Wednesday, November 3, 2010
On shooting trips, it is impossible for me to sleep in. Don’t get me wrong, I still set an alarm clock — but it’s seldom needed. I often wake up several minutes before the alarm sounds. Today was no exception.
At dark o’clock, I woke up, and preempted my alarm clock.
Initially, I was going to join Jeffrey for a morning of shooting at the east end of the park. Upon checking the weather forecast on my iphone, I saw high clouds in the forecast for the rest of the week. If this weather report proved accurate, today was my last guranteed day of clear skies.
Remember, clouds are the enemy when shooting in canyon country. Even a thin layer of cirrus clouds will greatly impact reflected light.
I decided to head back to the Narrows, and take advantage of the sunny day.
I drove to the Temple of Sinawava parking lot, and changed into my river hiking gear.
This time of year, the Virgin River is very cold. Although I have seen some (miserable) people hike the narrows in shorts, most people prefer dry pants. Rather than renting my equipment from the outfitters in town, I own a pair of dry pants. I purchased them before my fall 2009 trip to Zion.
Under the dry pants, I wear fleece long underwear as insulation. I use my regular hiking boots with neoprene socks to keep my feet warm.
Though I feel overdressed on the one mile hike to the rivers edge, I am very comfortable in the water.
Photographing the Narrows often involves standing or kneeling in the river for an extended periods of time. It is during these times that I am grateful for the dry pants and thermal layer. Rather than thinking about my numb legs, I can concentrate on the shot.
My scouting trip on Day 3 provided me with important information for the coming days. I developed a shot list based on my detailed notes.
Today, I planned on shooting a location I refer to as “The Vortex.” This gentle bend in the canyon yields beautiful reflected light for a one hour window. Even though the glow lasts a long time, the best light only lasts 15 minutes. It was important to arrive at this location well ahead of schedule so I could find an ideal composition.
I brought my 6×17 panoramic camera along with 3 rolls of 120 film — two rolls of Velvia 50, and a single roll of Provia 100.
I was the first (crazy) person into the Narrows today. It was an amazing experience having this location all to myself. The towering sandstone cliffs make anyone — anything, seem insignificant.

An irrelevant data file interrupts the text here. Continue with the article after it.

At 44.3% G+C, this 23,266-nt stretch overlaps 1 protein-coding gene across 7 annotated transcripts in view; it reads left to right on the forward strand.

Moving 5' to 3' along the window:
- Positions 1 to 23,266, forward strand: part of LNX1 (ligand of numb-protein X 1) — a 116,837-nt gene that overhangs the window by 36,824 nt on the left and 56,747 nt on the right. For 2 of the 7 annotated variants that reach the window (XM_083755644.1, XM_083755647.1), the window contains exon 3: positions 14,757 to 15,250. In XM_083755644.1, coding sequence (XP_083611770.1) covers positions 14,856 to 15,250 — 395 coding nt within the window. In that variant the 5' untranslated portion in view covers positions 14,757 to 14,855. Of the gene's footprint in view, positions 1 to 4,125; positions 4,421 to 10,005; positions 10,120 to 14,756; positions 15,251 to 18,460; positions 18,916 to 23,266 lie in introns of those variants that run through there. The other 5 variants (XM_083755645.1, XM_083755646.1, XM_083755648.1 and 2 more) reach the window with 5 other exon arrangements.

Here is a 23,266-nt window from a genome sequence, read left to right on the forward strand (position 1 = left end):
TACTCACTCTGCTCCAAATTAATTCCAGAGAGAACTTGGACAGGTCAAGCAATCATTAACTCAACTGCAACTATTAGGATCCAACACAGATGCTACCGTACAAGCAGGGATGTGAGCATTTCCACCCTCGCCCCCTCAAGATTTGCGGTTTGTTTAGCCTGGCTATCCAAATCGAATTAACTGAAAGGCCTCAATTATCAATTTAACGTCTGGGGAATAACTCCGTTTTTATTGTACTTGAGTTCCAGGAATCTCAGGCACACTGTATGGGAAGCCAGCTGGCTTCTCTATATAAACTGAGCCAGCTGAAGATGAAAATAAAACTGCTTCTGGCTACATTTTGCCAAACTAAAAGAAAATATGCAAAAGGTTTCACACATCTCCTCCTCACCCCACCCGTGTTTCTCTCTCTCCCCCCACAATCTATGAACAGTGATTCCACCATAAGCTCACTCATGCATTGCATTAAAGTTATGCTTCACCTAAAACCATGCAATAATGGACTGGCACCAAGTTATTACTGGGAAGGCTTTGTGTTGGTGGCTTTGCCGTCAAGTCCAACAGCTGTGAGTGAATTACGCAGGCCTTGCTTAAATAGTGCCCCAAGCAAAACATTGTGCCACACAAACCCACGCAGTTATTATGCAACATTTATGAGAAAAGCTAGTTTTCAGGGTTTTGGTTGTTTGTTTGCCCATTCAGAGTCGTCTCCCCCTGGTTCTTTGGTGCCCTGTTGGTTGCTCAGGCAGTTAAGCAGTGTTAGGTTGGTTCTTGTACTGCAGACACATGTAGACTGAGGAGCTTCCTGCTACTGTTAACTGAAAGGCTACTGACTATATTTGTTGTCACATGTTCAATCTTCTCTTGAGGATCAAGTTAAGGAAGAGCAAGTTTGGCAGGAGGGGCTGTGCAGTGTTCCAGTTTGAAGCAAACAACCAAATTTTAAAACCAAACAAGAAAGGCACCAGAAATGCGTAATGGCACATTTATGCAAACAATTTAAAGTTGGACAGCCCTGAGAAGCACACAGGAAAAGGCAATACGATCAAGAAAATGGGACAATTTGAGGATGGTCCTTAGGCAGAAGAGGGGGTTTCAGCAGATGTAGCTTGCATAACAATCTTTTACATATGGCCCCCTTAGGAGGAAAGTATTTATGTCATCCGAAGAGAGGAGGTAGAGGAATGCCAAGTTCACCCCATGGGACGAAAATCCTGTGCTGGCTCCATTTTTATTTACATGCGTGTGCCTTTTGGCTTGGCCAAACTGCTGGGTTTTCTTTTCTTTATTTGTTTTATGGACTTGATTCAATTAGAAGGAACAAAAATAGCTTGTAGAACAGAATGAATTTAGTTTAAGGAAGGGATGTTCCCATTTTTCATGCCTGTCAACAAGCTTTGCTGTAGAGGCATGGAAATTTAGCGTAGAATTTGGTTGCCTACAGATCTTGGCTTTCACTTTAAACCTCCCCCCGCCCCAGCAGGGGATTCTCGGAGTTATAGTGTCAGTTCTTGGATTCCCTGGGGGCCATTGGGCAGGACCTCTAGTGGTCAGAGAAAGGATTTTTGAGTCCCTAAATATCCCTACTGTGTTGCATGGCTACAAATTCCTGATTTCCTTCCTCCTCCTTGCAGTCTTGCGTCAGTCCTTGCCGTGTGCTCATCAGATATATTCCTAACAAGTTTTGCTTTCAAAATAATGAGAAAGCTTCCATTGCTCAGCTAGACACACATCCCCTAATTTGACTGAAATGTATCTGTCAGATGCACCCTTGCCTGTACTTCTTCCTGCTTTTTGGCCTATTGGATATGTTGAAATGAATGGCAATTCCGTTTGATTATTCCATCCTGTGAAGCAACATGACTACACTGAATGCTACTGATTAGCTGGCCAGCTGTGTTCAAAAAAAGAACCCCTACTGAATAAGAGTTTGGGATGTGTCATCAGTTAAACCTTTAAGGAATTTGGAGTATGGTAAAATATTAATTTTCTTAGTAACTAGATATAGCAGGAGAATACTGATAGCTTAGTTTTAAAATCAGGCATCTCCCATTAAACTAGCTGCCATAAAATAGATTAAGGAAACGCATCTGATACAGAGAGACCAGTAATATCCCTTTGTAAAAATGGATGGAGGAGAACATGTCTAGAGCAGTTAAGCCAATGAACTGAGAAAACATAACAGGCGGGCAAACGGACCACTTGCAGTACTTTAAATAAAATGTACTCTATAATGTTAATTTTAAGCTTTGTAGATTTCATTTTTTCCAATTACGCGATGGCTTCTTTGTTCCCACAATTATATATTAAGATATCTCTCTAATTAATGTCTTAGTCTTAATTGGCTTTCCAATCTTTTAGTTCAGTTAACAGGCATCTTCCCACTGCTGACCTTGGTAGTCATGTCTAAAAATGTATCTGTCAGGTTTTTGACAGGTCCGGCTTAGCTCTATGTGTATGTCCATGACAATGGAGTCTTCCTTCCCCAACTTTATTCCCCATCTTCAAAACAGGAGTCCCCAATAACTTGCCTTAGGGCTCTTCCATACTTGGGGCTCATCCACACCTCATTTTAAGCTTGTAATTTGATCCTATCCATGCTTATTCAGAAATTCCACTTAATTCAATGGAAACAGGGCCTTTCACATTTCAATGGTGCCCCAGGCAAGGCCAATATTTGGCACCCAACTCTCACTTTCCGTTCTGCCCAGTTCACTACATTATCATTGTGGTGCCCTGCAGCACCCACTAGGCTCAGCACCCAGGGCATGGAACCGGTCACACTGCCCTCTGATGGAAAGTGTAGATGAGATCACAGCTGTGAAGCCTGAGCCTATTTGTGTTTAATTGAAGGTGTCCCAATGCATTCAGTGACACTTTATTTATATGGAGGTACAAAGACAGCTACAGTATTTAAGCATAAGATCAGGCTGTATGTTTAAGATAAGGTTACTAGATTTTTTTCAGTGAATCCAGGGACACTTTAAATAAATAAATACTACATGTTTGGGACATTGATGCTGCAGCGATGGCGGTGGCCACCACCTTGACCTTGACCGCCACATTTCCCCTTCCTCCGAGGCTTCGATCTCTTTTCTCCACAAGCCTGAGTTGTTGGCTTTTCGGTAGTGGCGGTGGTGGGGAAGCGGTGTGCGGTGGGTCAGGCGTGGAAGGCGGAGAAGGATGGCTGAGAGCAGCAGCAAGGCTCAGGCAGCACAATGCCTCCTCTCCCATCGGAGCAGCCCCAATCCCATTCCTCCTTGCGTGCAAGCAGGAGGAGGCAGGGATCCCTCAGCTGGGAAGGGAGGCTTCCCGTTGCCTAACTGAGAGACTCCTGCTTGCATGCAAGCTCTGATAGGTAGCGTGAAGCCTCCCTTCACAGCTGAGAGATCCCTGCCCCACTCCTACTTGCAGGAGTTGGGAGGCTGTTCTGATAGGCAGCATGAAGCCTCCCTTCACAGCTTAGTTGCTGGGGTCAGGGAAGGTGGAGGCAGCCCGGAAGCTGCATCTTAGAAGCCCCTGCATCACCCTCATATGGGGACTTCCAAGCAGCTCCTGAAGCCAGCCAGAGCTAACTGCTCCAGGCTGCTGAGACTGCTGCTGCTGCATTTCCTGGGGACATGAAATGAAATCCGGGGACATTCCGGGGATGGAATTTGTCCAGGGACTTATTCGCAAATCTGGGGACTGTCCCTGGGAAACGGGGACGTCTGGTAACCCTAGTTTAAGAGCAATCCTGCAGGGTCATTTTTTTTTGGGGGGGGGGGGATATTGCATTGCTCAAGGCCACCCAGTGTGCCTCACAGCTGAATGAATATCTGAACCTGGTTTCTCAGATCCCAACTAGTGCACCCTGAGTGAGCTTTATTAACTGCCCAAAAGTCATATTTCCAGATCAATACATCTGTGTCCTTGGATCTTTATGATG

I arrived at The Vortex several hours early. This allowed me to further scout the scene, and find an ideal composition.
I carefully setup my Fuji GX617 panoramic camera, and used the ground glass back to ensure accurate focus and composition.
The shot looked very good — with one exception. The lower left corner lacked a foreground anchor. I needed something in that part of the composition to balance the cascade on the right side of the image.
I stumbled around the river until I found an ideal rock. This was a big rock — I could hardly move it. It took me a half hour to finesse the rock into position. The water was over a foot deep in this area, so I used several other rocks to prop it up out of the water. By the tine I was done, the my hands were numb.
Some people seem to have a problem with moving rocks or other elements in the scene. I don’t see the big deal. Every year, large flash floods tear through this canyon and the river is in a constant state of change. Moving one rock is not going to make a difference.
This was a very difficult scene to expose for, but I nailed it. The highlights were metered at +2 on my Sekonic spot meter, and the darkest shadows were metered at -2. Although the flatbed scan did not pull out the dark shadows, I am still holding detail.
The 5 minute exposure is well beyond what Velvia 50 is rated for. I gave an extra stop of exposure to account for reciprocity failure. I’ve found that Velvia 50 does well with long exposures in these situation.
I packed up my gear, and headed back to the trailhead. Along the way, I found another scene with amazing reflected light. I quickly setup my camera, and shot an entire roll of Velvia 50 with bracketed exposures.
The scene looked cool on my 6×17, but I knew it would be even better on my 8×10. With my 8×10 camera and a normal lens, I knew I could show much more of the reflected light in the background. I made plans to return the following day.
Note: For Best Video Quality at this size, please select 360p instead of 240p